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AJN, American Journal of Nursing:
FEATURES: Art of Nursing

All Dirges Have Ceased

Wesley, Patricia Jabbeh

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Art of Nursing is coordinated by Sylvia Foley: sfoley@lww.com.

All dirges shall cease at the striking of the clock,

at seven, when dusk comes creeping with death.

No more dirges will be sung for those taken away

or slaughtered or cramped together in camps

around the world—this our war.

Until we all wither like charred remains

of brush after the wildfire burns itself out.

And all the living creatures that once owned

the forest lie about in dry ash.

A snail shell, half burnt, a rattlesnake, coiled,

after the fire has eaten away its flesh.

A scorpion and her entire family, as if smoked

or parched hard for the ground.

And animals that used to run wild

in the jungles are all dead. But who will dare

mourn the passing of mere animals when

humans are still perishing and being smoked

and buried alive and put on the line

for the executioner, who is our warlord?

Where is everyone as kwashiorkor saps away

our war children one by one?

Our warlord tells us we cannot wail or mourn

or sing a dirge and wear black lappas or bury

the dead or send a letter abroad to tell those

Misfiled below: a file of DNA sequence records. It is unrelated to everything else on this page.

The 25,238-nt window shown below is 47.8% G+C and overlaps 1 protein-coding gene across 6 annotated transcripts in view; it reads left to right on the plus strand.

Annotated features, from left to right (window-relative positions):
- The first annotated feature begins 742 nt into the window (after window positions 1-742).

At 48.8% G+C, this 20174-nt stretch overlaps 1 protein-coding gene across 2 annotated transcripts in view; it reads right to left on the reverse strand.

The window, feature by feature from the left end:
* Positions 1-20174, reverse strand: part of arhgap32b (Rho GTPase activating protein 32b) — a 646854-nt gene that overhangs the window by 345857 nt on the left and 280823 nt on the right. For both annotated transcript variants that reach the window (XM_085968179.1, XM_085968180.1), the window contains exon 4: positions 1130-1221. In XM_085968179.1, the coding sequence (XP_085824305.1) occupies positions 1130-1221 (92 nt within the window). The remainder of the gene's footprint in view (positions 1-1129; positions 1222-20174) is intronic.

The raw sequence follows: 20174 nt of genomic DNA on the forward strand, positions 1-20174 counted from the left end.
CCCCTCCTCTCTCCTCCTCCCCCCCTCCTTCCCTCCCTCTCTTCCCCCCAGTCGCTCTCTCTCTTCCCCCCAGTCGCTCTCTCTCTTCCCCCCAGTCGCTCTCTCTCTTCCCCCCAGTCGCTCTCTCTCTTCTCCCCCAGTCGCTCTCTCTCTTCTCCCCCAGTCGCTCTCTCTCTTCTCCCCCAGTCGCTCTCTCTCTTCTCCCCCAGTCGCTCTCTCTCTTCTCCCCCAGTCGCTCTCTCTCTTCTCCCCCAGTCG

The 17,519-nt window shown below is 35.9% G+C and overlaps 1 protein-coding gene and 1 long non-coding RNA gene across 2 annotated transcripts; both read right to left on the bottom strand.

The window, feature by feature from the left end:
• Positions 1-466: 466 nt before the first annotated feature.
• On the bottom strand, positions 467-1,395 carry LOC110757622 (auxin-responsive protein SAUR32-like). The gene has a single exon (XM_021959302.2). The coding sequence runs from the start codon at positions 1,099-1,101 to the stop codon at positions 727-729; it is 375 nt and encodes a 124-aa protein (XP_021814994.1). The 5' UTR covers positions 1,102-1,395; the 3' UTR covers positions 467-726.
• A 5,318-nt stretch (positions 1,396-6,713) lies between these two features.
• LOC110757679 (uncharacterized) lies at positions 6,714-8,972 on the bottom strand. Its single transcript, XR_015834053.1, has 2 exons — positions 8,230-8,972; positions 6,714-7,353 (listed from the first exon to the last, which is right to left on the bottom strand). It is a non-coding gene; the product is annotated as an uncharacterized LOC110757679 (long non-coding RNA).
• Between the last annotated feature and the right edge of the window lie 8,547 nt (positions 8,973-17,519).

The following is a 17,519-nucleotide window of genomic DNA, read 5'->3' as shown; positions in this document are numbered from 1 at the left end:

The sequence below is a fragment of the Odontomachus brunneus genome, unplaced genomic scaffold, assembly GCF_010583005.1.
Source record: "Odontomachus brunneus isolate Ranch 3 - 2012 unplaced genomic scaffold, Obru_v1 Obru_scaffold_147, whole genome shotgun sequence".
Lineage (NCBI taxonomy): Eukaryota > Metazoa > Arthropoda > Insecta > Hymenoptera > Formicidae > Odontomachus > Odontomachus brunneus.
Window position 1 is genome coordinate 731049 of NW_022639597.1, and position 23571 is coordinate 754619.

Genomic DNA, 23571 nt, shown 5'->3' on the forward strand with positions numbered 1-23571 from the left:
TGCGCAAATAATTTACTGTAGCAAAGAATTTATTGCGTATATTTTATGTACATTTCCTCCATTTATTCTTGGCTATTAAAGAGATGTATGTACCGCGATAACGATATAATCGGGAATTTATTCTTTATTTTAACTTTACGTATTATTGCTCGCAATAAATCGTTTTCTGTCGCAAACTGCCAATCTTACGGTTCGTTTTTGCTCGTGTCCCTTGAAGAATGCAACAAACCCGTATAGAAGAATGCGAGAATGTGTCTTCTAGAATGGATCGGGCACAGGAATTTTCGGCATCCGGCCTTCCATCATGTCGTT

who do not know about our dead.

Today when the sun comes into the kitchen

through the kitchen door or window, let us

catch its shadow, its rays; let us lock up the sun

in a box, in a steel box, and put a padlock

on the box. So tomorrow, there will be no sunlight

for the whole world. Tomorrow.

So there will be no more sunlight tomorrow.

Patricia Jabbeh Wesley was born in Maryland County, in southeastern Liberia, and grew up in Monrovia. In 1991, she and her family emigrated to the United States. She is the author of two books of poetry, Becoming Ebony (Southern Illinois University Press, 2003) and Before the Palm Could Bloom: Poems of Africa (New Issues Press, 1998). She is assistant professor of English at Indiana University of Pennsylvania, Indiana, PA, where she lives with her husband and children. Wesley says that in this poem she uses “traditional African imagery”—snails, scorpions, jungle animals—to symbolize the innumerable lives destroyed by war.

© 2003 Lippincott Williams & Wilkins, Inc.

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